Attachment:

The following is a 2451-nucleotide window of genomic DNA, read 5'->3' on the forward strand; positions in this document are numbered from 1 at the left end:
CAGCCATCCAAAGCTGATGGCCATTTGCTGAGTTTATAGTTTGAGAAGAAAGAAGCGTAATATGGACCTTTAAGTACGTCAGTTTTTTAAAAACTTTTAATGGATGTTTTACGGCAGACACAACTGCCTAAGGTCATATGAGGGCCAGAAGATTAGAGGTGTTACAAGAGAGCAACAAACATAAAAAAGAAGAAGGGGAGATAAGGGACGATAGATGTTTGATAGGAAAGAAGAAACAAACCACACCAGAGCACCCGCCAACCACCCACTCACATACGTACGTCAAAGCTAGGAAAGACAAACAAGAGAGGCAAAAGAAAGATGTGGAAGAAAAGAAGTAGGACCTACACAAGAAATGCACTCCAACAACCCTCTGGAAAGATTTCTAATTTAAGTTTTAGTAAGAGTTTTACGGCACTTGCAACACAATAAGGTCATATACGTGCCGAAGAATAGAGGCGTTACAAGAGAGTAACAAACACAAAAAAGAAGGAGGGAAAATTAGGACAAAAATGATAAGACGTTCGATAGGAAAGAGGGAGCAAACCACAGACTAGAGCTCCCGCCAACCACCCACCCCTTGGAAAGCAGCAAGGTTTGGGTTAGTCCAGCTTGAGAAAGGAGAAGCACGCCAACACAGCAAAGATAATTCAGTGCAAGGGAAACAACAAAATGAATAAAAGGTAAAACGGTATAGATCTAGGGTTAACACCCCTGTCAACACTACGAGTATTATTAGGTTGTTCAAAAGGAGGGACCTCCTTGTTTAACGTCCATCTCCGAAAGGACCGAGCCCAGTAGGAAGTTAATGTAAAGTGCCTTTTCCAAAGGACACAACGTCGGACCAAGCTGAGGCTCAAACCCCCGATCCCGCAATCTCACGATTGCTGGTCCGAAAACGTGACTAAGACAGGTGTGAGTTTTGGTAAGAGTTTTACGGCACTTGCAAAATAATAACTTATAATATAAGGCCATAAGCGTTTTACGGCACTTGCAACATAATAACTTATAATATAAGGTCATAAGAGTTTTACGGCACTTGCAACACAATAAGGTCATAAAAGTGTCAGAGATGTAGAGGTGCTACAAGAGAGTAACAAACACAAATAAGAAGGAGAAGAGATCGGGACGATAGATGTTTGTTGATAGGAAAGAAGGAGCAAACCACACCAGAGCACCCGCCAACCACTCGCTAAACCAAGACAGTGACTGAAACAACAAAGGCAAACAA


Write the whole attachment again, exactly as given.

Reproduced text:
The following is a 2451-nucleotide window of genomic DNA, read 5'->3' on the forward strand; positions in this document are numbered from 1 at the left end:
CAGCCATCCAAAGCTGATGGCCATTTGCTGAGTTTATAGTTTGAGAAGAAAGAAGCGTAATATGGACCTTTAAGTACGTCAGTTTTTTAAAAACTTTTAATGGATGTTTTACGGCAGACACAACTGCCTAAGGTCATATGAGGGCCAGAAGATTAGAGGTGTTACAAGAGAGCAACAAACATAAAAAAGAAGAAGGGGAGATAAGGGACGATAGATGTTTGATAGGAAAGAAGAAACAAACCACACCAGAGCACCCGCCAACCACCCACTCACATACGTACGTCAAAGCTAGGAAAGACAAACAAGAGAGGCAAAAGAAAGATGTGGAAGAAAAGAAGTAGGACCTACACAAGAAATGCACTCCAACAACCCTCTGGAAAGATTTCTAATTTAAGTTTTAGTAAGAGTTTTACGGCACTTGCAACACAATAAGGTCATATACGTGCCGAAGAATAGAGGCGTTACAAGAGAGTAACAAACACAAAAAAGAAGGAGGGAAAATTAGGACAAAAATGATAAGACGTTCGATAGGAAAGAGGGAGCAAACCACAGACTAGAGCTCCCGCCAACCACCCACCCCTTGGAAAGCAGCAAGGTTTGGGTTAGTCCAGCTTGAGAAAGGAGAAGCACGCCAACACAGCAAAGATAATTCAGTGCAAGGGAAACAACAAAATGAATAAAAGGTAAAACGGTATAGATCTAGGGTTAACACCCCTGTCAACACTACGAGTATTATTAGGTTGTTCAAAAGGAGGGACCTCCTTGTTTAACGTCCATCTCCGAAAGGACCGAGCCCAGTAGGAAGTTAATGTAAAGTGCCTTTTCCAAAGGACACAACGTCGGACCAAGCTGAGGCTCAAACCCCCGATCCCGCAATCTCACGATTGCTGGTCCGAAAACGTGACTAAGACAGGTGTGAGTTTTGGTAAGAGTTTTACGGCACTTGCAAAATAATAACTTATAATATAAGGCCATAAGCGTTTTACGGCACTTGCAACATAATAACTTATAATATAAGGTCATAAGAGTTTTACGGCACTTGCAACACAATAAGGTCATAAAAGTGTCAGAGATGTAGAGGTGCTACAAGAGAGTAACAAACACAAATAAGAAGGAGAAGAGATCGGGACGATAGATGTTTGTTGATAGGAAAGAAGGAGCAAACCACACCAGAGCACCCGCCAACCACTCGCTAAACCAAGACAGTGACTGAAACAACAAAGGCAAACAA